Effective Branding: A Different Way to think about Brand Equity and Brand Equity Measurement.

An interesting read on brand strategy insider defines a brand as the personification of an organization or its products or services. It compares brand equity to a relationship you have with a very good friend versus a relationship you have with someone you don’t know at all. If you meet a good friend over lunch and he or she is negative and talks in bad ways you tend to forgive them, as they are after all your friend, whereas if it would have been someone you don’t know you would have wanted to get out of that lunch appointment as soon as possible and never meet them again.

Building on that definition of what a brand is, I would go one step further and not just look at the personification, but shift the focus to the value of the relationship. A brand is often defined as the collective thoughts and feelings you have as they relate to a product (or service, organization, place or person). And one dimension to add would be the consequential relationship you have in addition to those thoughts and feelings.

Why? A relationship goes further then a thought. You might have a bad day with a friend, but they’ll still be your friend and you still hang out with them. If we define branding as a deliberate process aimed at shaping the way people think and feel about a product (or service, organization, place or person) with a commercial objective in mind, then the goal of that process is to obviously build long term relationships, because they have the highest commercial value.

If we take it one step further, and keep this comparison going, it becomes a lot easier to understand the difference between a product and a brand. A product just communicates functional features, but a brand wants to be your friend. If you’re launching a new brand, maybe think of your new brand on his or her first day at school. The new kid in the class is judged very quickly on how he or she behaves and acts. The other kids start to form opinions and decide if they like or dislike him or her and a role is quickly defined. You can’t be friends with everybody, but you can be the popular kid. How would you go about doing that? Well, it’s all about adding value to others, if you’re the kid that’s the funniest, or if you’re the cool one, or if you’re the creative one that always comes up with fun ideas it makes it easy for the others to relate to you and become friends.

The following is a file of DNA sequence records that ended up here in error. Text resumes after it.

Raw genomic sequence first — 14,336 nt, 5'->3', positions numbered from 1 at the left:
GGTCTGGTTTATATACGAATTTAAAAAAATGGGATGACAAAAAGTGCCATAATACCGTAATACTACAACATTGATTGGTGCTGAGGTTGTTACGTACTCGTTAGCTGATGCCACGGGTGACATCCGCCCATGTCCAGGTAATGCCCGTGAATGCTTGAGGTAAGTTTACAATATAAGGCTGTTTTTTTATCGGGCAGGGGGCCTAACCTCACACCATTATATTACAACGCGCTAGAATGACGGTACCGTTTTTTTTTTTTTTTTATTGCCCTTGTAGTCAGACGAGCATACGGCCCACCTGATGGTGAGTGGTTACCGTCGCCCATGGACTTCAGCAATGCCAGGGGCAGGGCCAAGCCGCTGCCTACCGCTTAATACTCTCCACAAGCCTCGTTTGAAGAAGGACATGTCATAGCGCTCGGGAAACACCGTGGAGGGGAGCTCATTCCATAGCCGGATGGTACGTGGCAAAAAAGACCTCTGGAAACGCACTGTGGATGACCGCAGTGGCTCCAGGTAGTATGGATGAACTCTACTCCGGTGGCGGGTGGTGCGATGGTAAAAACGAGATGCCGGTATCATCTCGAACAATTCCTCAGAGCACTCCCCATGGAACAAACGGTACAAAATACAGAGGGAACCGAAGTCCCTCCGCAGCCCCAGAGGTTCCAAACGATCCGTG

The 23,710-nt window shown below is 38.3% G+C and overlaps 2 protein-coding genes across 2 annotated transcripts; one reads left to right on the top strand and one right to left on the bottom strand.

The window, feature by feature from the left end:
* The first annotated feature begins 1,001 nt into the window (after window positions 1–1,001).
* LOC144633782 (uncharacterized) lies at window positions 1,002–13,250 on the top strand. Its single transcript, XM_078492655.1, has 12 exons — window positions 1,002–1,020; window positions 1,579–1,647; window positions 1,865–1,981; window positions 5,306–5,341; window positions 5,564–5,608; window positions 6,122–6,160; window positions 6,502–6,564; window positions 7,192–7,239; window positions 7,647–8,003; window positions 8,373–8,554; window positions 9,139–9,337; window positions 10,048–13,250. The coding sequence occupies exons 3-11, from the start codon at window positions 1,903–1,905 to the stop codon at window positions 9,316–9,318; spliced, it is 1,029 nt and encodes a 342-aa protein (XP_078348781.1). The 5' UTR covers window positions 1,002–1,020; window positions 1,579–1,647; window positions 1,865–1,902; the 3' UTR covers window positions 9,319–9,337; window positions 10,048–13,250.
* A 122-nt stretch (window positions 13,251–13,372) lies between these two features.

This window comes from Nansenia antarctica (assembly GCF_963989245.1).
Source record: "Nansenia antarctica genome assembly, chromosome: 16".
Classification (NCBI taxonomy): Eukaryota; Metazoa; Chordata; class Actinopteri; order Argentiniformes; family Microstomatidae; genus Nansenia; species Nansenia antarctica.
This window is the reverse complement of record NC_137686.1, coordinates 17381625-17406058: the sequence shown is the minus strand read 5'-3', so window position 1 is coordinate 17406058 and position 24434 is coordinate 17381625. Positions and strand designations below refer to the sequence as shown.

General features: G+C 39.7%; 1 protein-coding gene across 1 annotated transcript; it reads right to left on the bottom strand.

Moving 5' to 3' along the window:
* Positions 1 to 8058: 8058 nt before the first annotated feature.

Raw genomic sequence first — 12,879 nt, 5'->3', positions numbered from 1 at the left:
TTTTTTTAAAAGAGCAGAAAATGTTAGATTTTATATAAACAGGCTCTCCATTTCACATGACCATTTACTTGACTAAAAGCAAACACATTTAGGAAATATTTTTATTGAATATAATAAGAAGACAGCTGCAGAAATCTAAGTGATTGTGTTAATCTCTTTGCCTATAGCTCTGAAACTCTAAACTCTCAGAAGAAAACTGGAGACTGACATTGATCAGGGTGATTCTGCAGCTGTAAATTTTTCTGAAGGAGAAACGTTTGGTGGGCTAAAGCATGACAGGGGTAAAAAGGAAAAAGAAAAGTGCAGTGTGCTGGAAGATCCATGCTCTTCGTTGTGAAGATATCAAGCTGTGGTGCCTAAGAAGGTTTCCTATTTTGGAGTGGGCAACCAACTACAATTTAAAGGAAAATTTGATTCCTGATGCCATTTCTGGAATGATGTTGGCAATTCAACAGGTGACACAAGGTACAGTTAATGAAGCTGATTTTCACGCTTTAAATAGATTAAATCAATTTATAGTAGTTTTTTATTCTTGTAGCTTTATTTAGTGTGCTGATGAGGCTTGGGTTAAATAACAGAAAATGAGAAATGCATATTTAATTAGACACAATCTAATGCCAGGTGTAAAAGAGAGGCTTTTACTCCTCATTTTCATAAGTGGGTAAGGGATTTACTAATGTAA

The article also dives into measuring brand equity and lists a few common attributes that are typically measured to help decide how strong a brand is:

  • Unaided awareness (first recall and other)
  • Relevance
  • Importance of up to 24 brand benefits and values
  • Delivery against those 24 brand benefits and values
  • Brand value
  • Brand accessibility
  • The brand’s emotional connection to its customers (4 different measures of this)
  • Attitudinal loyalty to the brand (2 different measures)
  • Brand vitality (2 different measures)
  • Brand personality
  • Top-of-mind brand associations

Other common brand measures mentioned are market share, mindshare, share of wallet, reduced price sensitivity, price premiums commanded by the brand and the value of the brand in licensing agreements.

So after this beautiful personal introduction, we tend to become marketeers again here getting lost in our measurable business speak, but if we continue to think of a brand in terms of a person you like (an aquintance, a friend, a boyfriend or girlfriend, or even a husband or wife) and the relationship you have with that person then what makes a good relationship and how would you measure that?

  • First impression?
  • Personality (start with 3 attributes? and deepened over time)
  • Things you have in common (other friends, other traits etc)
  • Shared experiences (history, moments)

Interested to hear how you would add to this list and once we completed that, we’ll figure out how we could go about measuring these things? Hell, we might even figure out how to have better relationships!

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